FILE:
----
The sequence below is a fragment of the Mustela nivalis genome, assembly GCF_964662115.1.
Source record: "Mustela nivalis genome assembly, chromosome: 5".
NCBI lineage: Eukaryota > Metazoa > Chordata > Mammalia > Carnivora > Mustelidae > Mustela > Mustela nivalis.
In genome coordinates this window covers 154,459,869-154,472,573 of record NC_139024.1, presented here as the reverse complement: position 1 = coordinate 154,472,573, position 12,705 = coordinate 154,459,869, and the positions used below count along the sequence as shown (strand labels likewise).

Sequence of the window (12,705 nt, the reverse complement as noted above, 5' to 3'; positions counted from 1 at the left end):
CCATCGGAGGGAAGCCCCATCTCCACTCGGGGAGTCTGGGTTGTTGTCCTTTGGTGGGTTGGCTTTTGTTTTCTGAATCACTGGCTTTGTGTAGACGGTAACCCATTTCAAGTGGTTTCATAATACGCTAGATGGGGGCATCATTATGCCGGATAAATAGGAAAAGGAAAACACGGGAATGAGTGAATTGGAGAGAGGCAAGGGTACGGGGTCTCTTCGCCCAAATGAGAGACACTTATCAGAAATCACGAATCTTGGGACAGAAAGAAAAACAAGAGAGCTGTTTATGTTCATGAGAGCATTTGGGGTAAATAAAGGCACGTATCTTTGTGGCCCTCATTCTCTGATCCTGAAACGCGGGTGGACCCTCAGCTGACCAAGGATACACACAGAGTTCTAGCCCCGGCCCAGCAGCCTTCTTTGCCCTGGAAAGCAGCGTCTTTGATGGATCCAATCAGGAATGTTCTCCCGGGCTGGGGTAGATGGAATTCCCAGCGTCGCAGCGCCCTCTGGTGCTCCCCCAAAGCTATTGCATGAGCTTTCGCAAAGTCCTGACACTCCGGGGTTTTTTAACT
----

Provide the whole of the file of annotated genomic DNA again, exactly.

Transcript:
The sequence below is a fragment of the Mustela nivalis genome, assembly GCF_964662115.1.
Source record: "Mustela nivalis genome assembly, chromosome: 5".
NCBI lineage: Eukaryota > Metazoa > Chordata > Mammalia > Carnivora > Mustelidae > Mustela > Mustela nivalis.
In genome coordinates this window covers 154,459,869-154,472,573 of record NC_139024.1, presented here as the reverse complement: position 1 = coordinate 154,472,573, position 12,705 = coordinate 154,459,869, and the positions used below count along the sequence as shown (strand labels likewise).

Sequence of the window (12,705 nt, the reverse complement as noted above, 5' to 3'; positions counted from 1 at the left end):
CCATCGGAGGGAAGCCCCATCTCCACTCGGGGAGTCTGGGTTGTTGTCCTTTGGTGGGTTGGCTTTTGTTTTCTGAATCACTGGCTTTGTGTAGACGGTAACCCATTTCAAGTGGTTTCATAATACGCTAGATGGGGGCATCATTATGCCGGATAAATAGGAAAAGGAAAACACGGGAATGAGTGAATTGGAGAGAGGCAAGGGTACGGGGTCTCTTCGCCCAAATGAGAGACACTTATCAGAAATCACGAATCTTGGGACAGAAAGAAAAACAAGAGAGCTGTTTATGTTCATGAGAGCATTTGGGGTAAATAAAGGCACGTATCTTTGTGGCCCTCATTCTCTGATCCTGAAACGCGGGTGGACCCTCAGCTGACCAAGGATACACACAGAGTTCTAGCCCCGGCCCAGCAGCCTTCTTTGCCCTGGAAAGCAGCGTCTTTGATGGATCCAATCAGGAATGTTCTCCCGGGCTGGGGTAGATGGAATTCCCAGCGTCGCAGCGCCCTCTGGTGCTCCCCCAAAGCTATTGCATGAGCTTTCGCAAAGTCCTGACACTCCGGGGTTTTTTAACT